Image from

Tuesday, October 28, 2008

Word Substitution

PyramidWe worked collectively to figure out the meaning of a phrase from Coach John Wooden's Pyramid of Success. You can view the entire excerpt here.

This is the phrase we were working on:

I believe the players collectively looked for whoever was able to help the team most on any given night

We discussed that collectively was an adverb which may or may not be needed to understand the essay. I asked two questions:

1. What is the purpose of collectively in the sentence?
2. What word does collectively describe?

We looked at the root word, collect and talked about its meaning. According to
  1. To bring together in a group or mass; gather.
  2. To accumulate as a hobby or for study.
  3. To call for and obtain payment of: collect taxes
We decided that collectively tells how the players looked. The challenge when students left class, was to find a word to substitute that was easier to understand, but had the same meaning.

Tuesday, October 21, 2008

How Fast Do You Read?

Are you a fast and fluent reader? Should you be? Today in Reading Workshop we discussed the pace used when reading. Sometimes even the most fluent reader should s l o w d o w n. Sometimes even the slowest reader should speed up and get through the text. The important thing to know is how to pace yourself depending on your purpose.

Reading Rate

If you want to be a better reader, first think about your purpose. Then adjust your reading speed to fit your purpose. Most readers do this, at least to a certain extent, without even thinking about it. In fact, as you become a better reader, you will constantly move back and forth on the continuum, without even being aware that you are making adjustments.

However, with difficult text, it is important to consciously take the time to understand what you are reading. Look at key vocabulary, using context clues to figure out words that you don't know. What part of speech is a word? Maybe it is just an adverb that will not keep you from understanding the sentence, so it can be ignored if you don't understand it. Determine whether a point is a major component of an article, or just a supporting detail. Frequently supporting details are not necessary to understand the gist of the writing.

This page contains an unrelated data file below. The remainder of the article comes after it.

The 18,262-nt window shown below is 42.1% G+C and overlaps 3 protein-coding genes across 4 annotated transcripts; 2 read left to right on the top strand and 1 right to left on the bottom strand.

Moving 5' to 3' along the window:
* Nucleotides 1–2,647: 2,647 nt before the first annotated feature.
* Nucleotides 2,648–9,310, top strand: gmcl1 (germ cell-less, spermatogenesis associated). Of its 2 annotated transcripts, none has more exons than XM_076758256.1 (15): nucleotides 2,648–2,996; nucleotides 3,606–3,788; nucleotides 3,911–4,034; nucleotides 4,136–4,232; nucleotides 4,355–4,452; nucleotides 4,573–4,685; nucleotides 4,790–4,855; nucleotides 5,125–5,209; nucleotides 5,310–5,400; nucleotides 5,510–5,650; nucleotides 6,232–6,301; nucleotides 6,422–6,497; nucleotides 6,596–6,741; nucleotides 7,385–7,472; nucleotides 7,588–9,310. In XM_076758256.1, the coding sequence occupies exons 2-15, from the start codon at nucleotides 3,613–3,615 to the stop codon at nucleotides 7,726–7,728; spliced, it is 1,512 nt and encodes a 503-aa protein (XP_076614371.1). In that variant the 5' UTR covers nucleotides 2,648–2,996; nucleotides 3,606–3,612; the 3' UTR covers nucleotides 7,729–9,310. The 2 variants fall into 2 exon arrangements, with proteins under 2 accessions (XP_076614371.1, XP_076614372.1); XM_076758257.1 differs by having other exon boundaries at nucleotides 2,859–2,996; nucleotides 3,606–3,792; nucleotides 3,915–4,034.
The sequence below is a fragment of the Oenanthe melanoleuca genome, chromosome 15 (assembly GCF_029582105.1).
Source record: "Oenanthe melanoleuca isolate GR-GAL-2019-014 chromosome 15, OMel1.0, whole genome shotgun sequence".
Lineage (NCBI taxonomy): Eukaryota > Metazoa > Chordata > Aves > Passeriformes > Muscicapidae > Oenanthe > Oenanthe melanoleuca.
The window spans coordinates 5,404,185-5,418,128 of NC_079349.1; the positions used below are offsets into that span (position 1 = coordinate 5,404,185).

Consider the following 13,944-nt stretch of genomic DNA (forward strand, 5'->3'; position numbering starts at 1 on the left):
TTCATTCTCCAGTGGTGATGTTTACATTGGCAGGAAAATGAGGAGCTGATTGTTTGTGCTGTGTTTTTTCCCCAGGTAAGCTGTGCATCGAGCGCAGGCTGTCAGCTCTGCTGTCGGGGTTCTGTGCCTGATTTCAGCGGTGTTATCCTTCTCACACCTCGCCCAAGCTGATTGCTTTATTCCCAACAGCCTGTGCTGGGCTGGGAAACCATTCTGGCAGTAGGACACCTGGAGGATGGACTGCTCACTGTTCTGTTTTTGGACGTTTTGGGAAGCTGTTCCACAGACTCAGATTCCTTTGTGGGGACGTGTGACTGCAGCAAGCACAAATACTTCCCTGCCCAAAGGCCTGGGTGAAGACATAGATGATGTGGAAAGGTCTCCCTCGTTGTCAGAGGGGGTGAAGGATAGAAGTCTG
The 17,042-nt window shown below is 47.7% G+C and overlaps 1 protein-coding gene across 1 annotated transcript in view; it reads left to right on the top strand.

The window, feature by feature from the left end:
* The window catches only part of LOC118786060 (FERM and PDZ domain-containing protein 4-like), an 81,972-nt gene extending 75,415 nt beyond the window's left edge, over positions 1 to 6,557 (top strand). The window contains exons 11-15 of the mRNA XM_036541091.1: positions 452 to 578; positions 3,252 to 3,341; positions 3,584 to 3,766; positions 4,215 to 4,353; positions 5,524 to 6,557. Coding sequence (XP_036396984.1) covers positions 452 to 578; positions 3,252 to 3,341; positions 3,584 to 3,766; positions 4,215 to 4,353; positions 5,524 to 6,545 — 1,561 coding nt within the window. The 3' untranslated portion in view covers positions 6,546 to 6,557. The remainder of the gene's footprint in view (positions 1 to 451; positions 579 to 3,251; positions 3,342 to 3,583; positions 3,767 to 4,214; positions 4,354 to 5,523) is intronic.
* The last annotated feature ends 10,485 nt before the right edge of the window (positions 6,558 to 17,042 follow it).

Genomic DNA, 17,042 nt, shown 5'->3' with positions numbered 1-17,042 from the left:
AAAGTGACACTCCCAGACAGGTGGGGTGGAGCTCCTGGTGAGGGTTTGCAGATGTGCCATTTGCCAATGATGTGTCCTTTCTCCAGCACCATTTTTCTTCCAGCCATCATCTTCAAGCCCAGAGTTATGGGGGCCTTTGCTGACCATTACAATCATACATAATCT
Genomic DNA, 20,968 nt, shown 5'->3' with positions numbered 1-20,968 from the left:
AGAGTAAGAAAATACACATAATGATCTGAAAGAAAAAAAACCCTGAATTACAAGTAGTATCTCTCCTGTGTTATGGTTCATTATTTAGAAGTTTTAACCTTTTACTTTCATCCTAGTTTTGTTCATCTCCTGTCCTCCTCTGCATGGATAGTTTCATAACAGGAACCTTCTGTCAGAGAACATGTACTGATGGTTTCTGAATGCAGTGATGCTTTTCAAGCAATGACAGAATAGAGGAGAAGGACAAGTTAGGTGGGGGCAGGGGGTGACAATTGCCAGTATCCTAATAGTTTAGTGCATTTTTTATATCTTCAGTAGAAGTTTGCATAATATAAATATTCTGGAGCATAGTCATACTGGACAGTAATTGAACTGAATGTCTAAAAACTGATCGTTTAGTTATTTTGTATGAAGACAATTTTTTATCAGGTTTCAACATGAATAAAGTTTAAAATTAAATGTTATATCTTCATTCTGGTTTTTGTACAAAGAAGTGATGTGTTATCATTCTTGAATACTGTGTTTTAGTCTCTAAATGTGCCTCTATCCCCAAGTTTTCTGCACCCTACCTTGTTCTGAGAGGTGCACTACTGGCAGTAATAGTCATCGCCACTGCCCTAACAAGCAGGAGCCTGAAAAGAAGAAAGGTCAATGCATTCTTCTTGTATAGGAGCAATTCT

This decision to slow down, and break down an essay for key concepts and ideas (like finding the W's) will help you become a better reader, improve comprehension, and improve your grades.

Monday, September 15, 2008

Smart or Cheating?

Students were at their computer working on Study Island, the online learning program. They were doing a session on context clues. When I walked around the room, I noticed that Jacob was using the computer dictionary. Was this cheating? Or, was he the smartest kid in the whole sixth grade?

This S.I. session focused on using the words and sentences around a word students didn't know, to figure out the meaning of the word. Context Clues are hints that the author gives to help define a difficult or unusual word. The clue may be in the same sentence as the word, or it may be in a preceding or subsequent sentence.

This is an example of a context clue:
The difficulty of the assignment forced the student to work hard to complete the tough task. By reading the sentence, you can figure out the meaning of the word difficulty.

Jacob was doing his best to be successful. In no way was he attempting to cheat. His intention was to get the best score possible on Study Island. But, the whole point of learning about context clues is to better reading comprehension by figuring out the meaning of words without using a dictionary. But, as one student said, "if I use the dictionary I am learning the meaning of a lot of words I don't know."

Should a student be punished for using all of the tools available to get the best score? Should all of the students be encouraged to use the dictionary? What about using Text-to-Speech to read words aloud that they don't know. Although Study Island is mostly a tool for assessment and remediation, if students might learn more using these tools, should they be integrated into the daily routine?

Students won't be allowed to use these tools for the Achievement Test, so should they use them every day in class?

Regardless of the decision about the use of these tools during Study Island, good job to Jacob for being creative, and figuring out the best way possible to get a high score.